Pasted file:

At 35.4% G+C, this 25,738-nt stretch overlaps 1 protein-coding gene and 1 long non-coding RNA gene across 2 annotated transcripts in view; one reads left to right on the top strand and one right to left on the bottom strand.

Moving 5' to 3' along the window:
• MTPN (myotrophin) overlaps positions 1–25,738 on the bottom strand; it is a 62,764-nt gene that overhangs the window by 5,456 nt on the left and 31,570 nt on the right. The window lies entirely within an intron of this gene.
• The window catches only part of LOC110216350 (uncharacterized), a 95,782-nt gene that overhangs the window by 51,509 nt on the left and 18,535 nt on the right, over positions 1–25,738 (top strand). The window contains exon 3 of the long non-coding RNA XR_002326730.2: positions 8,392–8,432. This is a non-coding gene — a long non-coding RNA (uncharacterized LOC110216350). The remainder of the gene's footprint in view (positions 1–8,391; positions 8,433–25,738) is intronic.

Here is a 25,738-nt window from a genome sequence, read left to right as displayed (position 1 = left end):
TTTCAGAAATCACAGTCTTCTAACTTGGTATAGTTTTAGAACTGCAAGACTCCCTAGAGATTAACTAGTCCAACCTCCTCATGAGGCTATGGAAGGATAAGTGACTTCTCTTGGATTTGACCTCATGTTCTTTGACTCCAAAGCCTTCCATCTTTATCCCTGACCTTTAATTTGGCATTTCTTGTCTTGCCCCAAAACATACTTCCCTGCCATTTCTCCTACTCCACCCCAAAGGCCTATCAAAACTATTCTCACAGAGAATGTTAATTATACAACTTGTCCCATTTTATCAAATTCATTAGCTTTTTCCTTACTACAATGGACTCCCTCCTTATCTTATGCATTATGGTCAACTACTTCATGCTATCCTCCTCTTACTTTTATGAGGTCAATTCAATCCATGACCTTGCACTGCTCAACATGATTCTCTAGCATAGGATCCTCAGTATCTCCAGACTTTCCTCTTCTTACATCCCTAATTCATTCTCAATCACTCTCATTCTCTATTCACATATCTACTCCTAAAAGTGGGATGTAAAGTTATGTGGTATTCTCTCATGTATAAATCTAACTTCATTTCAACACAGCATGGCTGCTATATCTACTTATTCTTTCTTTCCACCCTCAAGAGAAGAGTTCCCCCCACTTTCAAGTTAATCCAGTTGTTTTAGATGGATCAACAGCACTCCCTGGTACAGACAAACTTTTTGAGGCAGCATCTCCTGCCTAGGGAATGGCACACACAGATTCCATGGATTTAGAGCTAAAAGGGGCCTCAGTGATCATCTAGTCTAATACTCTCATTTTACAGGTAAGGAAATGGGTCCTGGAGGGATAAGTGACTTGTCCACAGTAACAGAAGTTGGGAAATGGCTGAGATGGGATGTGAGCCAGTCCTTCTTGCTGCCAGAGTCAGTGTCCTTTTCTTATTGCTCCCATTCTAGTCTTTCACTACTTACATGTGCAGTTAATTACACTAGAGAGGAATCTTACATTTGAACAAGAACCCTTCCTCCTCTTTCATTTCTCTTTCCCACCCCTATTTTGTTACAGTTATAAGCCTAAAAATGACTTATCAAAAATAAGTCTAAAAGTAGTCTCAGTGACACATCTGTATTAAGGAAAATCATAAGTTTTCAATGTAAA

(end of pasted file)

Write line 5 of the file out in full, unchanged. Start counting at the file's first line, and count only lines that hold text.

Here is a 25,738-nt window from a genome sequence, read left to right as displayed (position 1 = left end):